(Reblog from www.deklerkfamily.blogspot.com)
I’m sure that all of those who know me, know that I have been highly involved in Highland Dance and the Scottish culture since I was about 5 years old. I know that to most people, this seems random, but to me it meant everything.
For those of you who are friends with me on facebook, you’ve probably seen that I am also starting a dance school. Crane School of Highland Dance. This isn’t necessarily anything new as I’ve taught dance for many years. But I’ve decided it’s time to make it official and pass on what I’ve learned through dance to others. I want other dancers to experience the amazing things that I have. I want to help Utah’s dance community to grow like it never has before. I feel like it’s now my turn to push this strenuous and incredibly rewarding art forward as much as I can. Whether that be by helping one dancer to push themselves, or 1000.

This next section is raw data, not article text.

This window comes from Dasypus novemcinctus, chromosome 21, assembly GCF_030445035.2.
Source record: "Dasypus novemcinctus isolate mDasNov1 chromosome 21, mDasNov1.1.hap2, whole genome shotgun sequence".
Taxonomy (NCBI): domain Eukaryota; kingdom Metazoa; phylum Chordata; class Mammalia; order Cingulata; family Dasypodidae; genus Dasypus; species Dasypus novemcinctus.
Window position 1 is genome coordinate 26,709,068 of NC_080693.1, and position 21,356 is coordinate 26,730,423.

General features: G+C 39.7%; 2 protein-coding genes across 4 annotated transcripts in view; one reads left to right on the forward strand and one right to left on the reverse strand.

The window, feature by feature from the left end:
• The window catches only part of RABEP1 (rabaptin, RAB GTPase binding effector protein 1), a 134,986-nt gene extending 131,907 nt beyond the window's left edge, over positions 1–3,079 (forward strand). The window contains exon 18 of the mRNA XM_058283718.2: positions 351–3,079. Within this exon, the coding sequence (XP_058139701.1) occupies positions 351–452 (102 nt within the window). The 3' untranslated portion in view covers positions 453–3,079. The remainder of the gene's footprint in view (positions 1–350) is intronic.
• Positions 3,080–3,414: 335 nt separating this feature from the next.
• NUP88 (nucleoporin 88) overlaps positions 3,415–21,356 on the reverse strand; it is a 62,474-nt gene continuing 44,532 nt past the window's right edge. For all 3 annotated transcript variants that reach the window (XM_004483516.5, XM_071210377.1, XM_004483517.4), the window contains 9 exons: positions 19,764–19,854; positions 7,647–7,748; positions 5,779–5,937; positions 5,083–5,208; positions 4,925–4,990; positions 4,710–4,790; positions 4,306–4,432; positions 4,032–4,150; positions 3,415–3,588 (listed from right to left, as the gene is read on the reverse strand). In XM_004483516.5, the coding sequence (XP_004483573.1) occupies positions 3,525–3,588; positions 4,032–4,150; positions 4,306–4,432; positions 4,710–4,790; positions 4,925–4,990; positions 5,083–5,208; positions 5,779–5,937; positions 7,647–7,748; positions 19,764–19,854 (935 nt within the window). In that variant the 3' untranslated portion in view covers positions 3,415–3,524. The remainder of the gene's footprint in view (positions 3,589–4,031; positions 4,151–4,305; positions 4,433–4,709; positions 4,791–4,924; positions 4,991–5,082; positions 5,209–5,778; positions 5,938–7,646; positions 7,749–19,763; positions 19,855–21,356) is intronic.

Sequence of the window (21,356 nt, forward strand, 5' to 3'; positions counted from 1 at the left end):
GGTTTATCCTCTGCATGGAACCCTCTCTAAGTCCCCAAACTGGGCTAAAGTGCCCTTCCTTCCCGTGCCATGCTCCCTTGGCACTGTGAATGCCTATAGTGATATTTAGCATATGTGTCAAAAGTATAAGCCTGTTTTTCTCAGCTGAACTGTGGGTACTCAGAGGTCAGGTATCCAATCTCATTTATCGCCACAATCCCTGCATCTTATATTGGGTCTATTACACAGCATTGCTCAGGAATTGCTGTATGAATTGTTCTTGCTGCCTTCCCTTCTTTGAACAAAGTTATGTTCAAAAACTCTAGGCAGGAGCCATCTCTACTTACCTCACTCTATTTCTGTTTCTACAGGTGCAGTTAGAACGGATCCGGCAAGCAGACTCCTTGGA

I have been thinking about my history with Highland dancing and how blessed I was to have it a part of my life growing up. I realize now how many of the amazing things I’ve experienced and accomplished that I took for granted until I look back on it now. I had so many wonderful times and friendships due to Scottish dancing. I am so blessed to have a family that followed me around. A teacher that gave everything to push me to my best. And the friends that gave me the motivation and desire to always keep going. Even when I started on different dance teams and other forms of dance, Scottish was always my favorite to come back to. Even after I quit for 3 years and got out of shape, I couldn’t give it up. (I’m still trying to get back into shape). So I’ve decided to talk a little bit about some of the truly amazing things I was able to do, see and learn because of dance. And of course, the incredible friendships that I have made along the way.